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Twittering (cont'd) & Blogging; & A Parallel Universe for Women's Filmmaking

Twittering
I'm still uncertain about Twittering. I like sending little messages when I can't manage a full blog post. But other people's tweets frustrate me. What about cooktips' fondued leeks? What was he eating them with?  What's the best bread for his Sunday chicken and mayo sandwich? What about melsil's dog Duke? What does he look like? Do people in New York ever have big dogs? And what about all those voorgreen messages about Standing Woman? If I send emails every time I wonder at a tweet, I'll be emailing for ever.



But after many mentions of Standing Woman I couldn't stop myself. Who, I asked voorgreen (scriptwriting maven Linda Voorhees) is Standing Woman? Here's her response, with Standing Woman's photo above:
The Standing Woman is positioned in UCLA's Murphy Garden which has become the crown jewel of the campus.  She remains in vigil at the base of the footbridge, which means virtually every person who walks through campus must pass her.  She has become the Patron Saint of Screenwriters.  So when our writing students walk past her, they tap or touch her for luck.    It is a ritual of membership.  Only the writers do it. We think it gives us courage.  And we think she has deep and profound secrets to share with us.  
 
The Standing Woman was sculpted in the 30s by a French artist named Gaston Lechaise.  
Now how about that? Isn't Standing Woman gorgeous? I'll keep tweeting for more stories like this one!

Blogging; & A Parallel Universe for Women Filmmakers

As for the blogging, I'm still getting these lovely responses. And some nice serendipitous things. One of my favorite scriptwriters sent me a link to writer Stella Duffy's blog (I don't think he knows I'm blogging too.) Stella Duffy's The Room of Lost Things was long-listed for the 2008 Orange Prize and won Stonewall Writer of the Year. I haven't read it but I love her Saz Martin crime series. Here she is on the maleness of the British BAFTA awards:

Yes, there were French & Saunders, and yes, there was a major award for Jane Tranter, but it isn’t really about the very few who stand out, is it? It’s so much more about the fact that at every level, but primarily at the level that MAKES DECISIONS, that BUYS WORK, that ACTUALLY EMPLOYS, the people making those decisions are men, blokes, male-identified-black-suit-(or kilt)-wearing chaps.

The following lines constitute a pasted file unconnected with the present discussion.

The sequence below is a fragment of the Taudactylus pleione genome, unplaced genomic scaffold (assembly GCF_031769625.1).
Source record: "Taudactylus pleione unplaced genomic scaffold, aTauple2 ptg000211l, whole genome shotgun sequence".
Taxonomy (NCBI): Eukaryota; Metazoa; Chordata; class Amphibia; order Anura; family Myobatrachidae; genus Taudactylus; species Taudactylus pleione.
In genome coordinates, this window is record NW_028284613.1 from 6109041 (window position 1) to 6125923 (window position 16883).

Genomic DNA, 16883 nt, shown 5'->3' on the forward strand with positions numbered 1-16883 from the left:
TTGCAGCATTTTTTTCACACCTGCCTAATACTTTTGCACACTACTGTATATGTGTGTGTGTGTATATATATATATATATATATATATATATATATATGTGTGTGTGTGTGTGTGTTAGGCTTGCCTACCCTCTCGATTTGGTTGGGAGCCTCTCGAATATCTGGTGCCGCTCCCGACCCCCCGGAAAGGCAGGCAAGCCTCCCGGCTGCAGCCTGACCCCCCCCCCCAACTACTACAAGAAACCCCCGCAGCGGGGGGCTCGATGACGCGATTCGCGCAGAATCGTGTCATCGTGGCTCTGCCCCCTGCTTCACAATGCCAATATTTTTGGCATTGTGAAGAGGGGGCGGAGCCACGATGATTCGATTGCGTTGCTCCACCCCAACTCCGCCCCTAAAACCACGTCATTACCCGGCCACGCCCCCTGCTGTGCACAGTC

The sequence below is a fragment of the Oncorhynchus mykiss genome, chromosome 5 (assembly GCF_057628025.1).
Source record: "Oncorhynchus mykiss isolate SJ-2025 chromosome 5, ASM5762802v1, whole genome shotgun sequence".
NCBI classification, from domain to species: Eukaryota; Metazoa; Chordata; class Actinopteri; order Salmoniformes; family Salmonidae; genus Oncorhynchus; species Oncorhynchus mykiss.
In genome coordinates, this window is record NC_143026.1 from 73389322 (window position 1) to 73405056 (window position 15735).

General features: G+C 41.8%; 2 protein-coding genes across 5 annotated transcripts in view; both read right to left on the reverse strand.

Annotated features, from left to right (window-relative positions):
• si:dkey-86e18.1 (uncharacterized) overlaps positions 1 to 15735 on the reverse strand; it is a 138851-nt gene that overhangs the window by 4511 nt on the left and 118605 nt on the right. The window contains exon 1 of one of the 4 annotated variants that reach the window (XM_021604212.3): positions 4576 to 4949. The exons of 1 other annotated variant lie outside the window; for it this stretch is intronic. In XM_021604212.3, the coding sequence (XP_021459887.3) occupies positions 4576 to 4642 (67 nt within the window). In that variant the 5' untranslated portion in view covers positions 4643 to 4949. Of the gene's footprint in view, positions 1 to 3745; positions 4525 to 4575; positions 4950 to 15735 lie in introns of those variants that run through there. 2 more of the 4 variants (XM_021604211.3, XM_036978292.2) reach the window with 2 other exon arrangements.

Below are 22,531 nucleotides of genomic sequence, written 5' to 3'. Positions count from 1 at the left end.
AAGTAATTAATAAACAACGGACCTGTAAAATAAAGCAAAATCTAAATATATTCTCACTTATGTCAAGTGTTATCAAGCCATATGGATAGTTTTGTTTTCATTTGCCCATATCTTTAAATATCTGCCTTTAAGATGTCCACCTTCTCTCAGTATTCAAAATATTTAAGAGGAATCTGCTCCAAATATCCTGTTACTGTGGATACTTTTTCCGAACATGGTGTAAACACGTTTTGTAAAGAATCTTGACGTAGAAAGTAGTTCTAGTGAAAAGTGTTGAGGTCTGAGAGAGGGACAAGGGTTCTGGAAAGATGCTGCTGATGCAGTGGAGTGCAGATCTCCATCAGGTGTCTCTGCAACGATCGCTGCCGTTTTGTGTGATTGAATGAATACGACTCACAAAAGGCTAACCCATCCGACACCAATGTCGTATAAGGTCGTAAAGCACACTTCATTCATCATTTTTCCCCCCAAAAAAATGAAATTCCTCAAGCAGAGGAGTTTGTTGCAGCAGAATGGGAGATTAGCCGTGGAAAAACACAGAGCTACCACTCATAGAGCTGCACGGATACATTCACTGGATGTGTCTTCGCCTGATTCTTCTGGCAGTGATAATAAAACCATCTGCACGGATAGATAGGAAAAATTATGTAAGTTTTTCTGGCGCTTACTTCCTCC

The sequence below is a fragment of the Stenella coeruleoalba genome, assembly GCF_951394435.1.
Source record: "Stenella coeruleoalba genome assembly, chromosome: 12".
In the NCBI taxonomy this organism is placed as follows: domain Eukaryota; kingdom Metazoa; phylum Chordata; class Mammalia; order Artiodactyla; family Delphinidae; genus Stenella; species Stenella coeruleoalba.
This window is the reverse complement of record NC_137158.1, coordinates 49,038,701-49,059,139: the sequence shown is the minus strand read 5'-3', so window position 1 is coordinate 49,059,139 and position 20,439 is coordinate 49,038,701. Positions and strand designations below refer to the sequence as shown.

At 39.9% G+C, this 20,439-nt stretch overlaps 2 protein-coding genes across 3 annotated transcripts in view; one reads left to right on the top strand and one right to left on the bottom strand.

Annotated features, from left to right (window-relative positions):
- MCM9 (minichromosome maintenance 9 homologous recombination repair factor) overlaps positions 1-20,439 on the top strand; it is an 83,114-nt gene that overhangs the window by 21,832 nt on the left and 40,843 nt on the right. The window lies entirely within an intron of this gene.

If every time a group of people get up to receive an award and 75-80% of those people standing up there are men, what does that say about the state of our film and tv industries? Does it say we are in a place of equality where women are as likely to be producing/creating work? I think not.

If the people who are producing and creating the work are men is it any wonder that they then employ men writers to write more work about men? What we know from publishing is that men readers prefer to read men writers and are primarily interested in male protagonists, while women readers will read both men and women, and will also engage with male protagonists (yes, there are always exceptions, this is though, what current statistics tell us) - I see no reason to assume that men producers/commissioning editors are any different to the rest of the male readership. And so it makes perfect sense that we see, time after time, men producers and then men writers associated with them.

And I love the comments that follow, including one from filmmaker Campbell, whose blog masthead reads: "When the lioness can tell her story, the hunter no longer controls the tale". WOW. 

Then there's Birds Eye View (aka BEV). They send out a great email full of useful stuff. And today's email encouraged me that the parallel universe of women's filmmaking is gathering in strength. Here's some of Rachel Millward's blog  about the statistics from the latest BEV festival, the fifth, which took place about a month before the BAFTAS, also in London. (That's Rachel in the middle of the pic at left, with Sally Hawkins and Gurinder Chadha,  with the opening night audience in the pic below.)
Audiences flocked to all events, nearly 11,000 of you altogether. Our box office stats show an average of around 90% capacity - the majority of events through festival week selling out. The average audience rating across all films and events was 4.5 out of 5. And, demonstrating fresh outreach, 83% of the audience were new to Birds Eye View this year, 98% said they would come again. This is a huge compliment to Birds Eye View, to the strength of our programming, the appeal of the brand and the success of our grass-roots marketing campaign. Three cheers to team BEV! It is also a huge vote of confidence in female talent. There is a clearly strong and ever-increasing market demand for a better balance of content on our screens.
From far away, on the other side of the world, I believe there's always been a demand for a better balance of content. In the past, the demand hasn't been heard. But activities like the ones BEV organises are making change. I hope that the influence of BEV's keen audience will affect what happens at the BAFTAS. Or, that in future what happens at the BAFTAS won’t matter, because the parallel universe of female talent has all the exposure it needs. 

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